Gibson 7-String Explorer - Ebony
Gibson 7-String Explorer - Ebony

7-String Explorer - Ebony, Chitarra elettrica solidbody scala 7/8 o chitarra baritona from Gibson in the Explorer series.

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content in English
tjon901 09/06/2011

Gibson 7-String Explorer - Ebony : Recensione di tjon901 (content in English)

"7 string Explorer"

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Gibson was a little late to the party with this guitar and I think now it might be discontinued. This is the 7 string version of the Gibson Explorer. It has some good features and some bad features. Some of the good features is that it is pretty much a traditional Explorer. Two volume and a master tone with a 3 way switch. The fretboard is clean with no inlays which is cool but on a guitar this expensive they should have put on a ebony fretboard. The rosewood fretboard doesnt really fit with the rest of the black guitar. Gibson chose to use their traditional scale length which is not great for a 7 string. The neck 24.75 inch scale mahogany neck. Instead of trying to figure out their own 7 string pickups Gibson wisely choose to use EMG pickups. This guitar has a 707 in the neck and a 81 7 string version in the bridge. Because the pickups are active you will need to use a battery to power them. Gibson was nice to include a separate battery compartment so you dont have to open up the entire control cavity to change the battery for the pickups. The fact that it has EMG may be a reason why it might be discontinued now. I noticed that other Gothic models that use to come with EMG's have switched back to Gibson pickups.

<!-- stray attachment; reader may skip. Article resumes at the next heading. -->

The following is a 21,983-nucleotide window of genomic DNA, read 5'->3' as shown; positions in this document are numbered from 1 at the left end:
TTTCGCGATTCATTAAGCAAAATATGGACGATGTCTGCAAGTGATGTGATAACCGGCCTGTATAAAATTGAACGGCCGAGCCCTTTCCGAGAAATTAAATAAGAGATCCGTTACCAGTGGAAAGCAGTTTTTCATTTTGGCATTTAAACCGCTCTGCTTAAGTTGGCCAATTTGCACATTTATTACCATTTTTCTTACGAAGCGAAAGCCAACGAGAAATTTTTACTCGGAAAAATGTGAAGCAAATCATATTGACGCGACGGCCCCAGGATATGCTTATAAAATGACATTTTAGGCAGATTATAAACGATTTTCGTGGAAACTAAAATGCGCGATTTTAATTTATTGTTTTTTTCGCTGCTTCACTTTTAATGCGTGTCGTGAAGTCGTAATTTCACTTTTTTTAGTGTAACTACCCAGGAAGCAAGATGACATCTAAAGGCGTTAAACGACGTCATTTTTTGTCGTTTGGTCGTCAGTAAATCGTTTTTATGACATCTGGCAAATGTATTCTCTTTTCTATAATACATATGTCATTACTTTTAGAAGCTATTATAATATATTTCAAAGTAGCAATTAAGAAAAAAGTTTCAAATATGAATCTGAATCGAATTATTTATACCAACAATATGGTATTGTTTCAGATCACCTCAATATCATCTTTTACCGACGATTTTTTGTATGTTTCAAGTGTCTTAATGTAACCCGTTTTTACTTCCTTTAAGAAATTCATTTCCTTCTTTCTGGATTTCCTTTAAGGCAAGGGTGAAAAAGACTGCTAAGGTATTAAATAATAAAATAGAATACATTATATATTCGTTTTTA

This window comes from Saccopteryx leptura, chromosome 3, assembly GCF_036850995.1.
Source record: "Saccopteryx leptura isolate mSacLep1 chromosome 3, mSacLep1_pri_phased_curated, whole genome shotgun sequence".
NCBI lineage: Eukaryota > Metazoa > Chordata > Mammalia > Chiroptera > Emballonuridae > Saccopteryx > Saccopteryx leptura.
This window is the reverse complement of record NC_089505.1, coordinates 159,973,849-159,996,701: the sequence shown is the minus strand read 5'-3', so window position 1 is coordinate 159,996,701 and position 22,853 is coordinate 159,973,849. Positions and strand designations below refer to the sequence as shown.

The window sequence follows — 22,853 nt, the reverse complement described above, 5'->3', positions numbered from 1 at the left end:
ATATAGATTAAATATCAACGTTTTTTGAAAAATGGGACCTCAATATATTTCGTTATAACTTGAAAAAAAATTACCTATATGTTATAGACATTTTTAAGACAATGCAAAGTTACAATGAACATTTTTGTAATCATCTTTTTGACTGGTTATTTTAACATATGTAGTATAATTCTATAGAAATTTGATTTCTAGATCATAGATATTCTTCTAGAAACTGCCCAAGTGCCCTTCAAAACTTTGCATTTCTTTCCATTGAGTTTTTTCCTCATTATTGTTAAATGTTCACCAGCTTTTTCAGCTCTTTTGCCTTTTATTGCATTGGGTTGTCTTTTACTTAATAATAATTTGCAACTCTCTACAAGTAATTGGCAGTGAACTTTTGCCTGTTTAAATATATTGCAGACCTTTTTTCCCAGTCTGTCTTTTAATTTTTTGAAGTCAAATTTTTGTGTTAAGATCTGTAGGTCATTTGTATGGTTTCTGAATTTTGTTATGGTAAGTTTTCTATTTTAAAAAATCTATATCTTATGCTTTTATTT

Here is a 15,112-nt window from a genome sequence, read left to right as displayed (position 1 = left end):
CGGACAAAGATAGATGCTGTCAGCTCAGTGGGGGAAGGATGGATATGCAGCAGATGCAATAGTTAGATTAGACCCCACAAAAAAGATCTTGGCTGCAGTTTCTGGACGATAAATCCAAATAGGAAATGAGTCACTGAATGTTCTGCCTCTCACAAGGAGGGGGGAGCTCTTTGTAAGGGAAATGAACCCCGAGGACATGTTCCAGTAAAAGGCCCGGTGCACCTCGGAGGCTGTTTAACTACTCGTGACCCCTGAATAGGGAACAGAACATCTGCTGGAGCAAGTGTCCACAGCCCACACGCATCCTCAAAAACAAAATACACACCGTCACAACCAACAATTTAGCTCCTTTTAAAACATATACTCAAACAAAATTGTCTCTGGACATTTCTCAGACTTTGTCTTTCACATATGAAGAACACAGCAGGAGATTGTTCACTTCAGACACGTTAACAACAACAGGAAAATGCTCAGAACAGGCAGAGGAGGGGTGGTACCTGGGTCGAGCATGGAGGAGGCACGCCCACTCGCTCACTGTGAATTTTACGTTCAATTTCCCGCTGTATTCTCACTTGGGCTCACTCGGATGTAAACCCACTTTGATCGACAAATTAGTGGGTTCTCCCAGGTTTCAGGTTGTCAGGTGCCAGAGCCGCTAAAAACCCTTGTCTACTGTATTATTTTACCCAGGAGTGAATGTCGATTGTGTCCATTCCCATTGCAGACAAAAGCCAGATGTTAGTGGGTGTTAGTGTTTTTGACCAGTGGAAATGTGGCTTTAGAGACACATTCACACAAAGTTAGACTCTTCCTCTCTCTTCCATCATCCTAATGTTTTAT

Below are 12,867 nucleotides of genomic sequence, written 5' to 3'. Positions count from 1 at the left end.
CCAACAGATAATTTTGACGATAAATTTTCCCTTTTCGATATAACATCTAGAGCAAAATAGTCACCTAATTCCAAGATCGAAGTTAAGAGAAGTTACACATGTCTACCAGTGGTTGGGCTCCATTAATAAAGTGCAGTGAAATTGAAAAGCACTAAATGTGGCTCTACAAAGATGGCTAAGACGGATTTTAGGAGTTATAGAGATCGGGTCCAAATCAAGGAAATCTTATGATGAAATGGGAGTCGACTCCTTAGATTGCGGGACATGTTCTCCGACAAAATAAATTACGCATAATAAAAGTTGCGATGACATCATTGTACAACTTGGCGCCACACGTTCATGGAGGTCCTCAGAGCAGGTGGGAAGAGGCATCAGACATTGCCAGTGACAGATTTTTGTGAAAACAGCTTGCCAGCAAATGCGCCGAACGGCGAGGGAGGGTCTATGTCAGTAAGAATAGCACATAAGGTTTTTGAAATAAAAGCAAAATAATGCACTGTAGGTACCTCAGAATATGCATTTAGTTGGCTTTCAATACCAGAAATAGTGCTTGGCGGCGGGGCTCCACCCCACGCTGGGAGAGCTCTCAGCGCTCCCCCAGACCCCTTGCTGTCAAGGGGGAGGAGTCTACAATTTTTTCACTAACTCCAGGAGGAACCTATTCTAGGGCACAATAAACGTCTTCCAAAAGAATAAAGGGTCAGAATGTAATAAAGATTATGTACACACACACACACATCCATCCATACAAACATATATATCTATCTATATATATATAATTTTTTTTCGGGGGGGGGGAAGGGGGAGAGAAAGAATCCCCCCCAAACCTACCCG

The neck on this guitar is pretty big. Gibson decided not to use their 60s profile for this guitar. On 7 strings I prefer thinner necks to help compensate for the much wider necks. Gibson instead made the neck thicker. The Explorer shape gives great balance. When playing standing up the guitar will naturally come to rest in the perfect position for playing. I like fretboards with no inlays but it might be a problem for some people who have not been playing guitar as long. There are always markers on the side of the neck. The only problem with the EMG 7 string pickups is that they are so big they require a proprietary route. You would need major modifications to your guitar to change these pickups to another brand of 7 string pickups. The low B string on the stock set of strings is only a 59. I do not think this is enough for a low B on a 24.75 inch scale guitar. I have used a 60 low E string on 24.75 inch 6 strings before.


Thanks to the EMG pickups this guitar sounds great. The 707 in the neck is great. The 707 tonally is like a mix between the 85 and 81. It is nice and thick like the 85 but still has the top end attack of the 81. The 81 in the bridge is a grind machine. It brings the clarity. This helps make up for the short scale of the neck. With this short 24.75 inch scale on a 7 string the low B will be pretty loose and flubby. This would produce a muddy sound with anything but the tightest pickups. The 81 is really tight and has lots of high end bite. These good pickups and the large body of the Explorer makes this guitar sound huge. Explorers sound big as 6 strings and this is a 7 so it is gigantic. If you are feeling frisky you can do the 18v mod to the EMG pickups to get even more tone. The 18v mod helps give you more head room and will help the EMG sound more natural. This especially helps warm up the clean tones which are generally the weakest part of the EMG's.


I dont know why Gibson teases people like this. They will put out something great for a couple years then pull it without telling everyone. By the time everyone knows about it the guitar is out of production. Its like Gibson wants to make more metal guitars but does not want to commit to it. Oh well. If you have this guitar you are one of the lucky ones. If you are looking for a nice Gibson 7 string and you spot one of these you should grab it.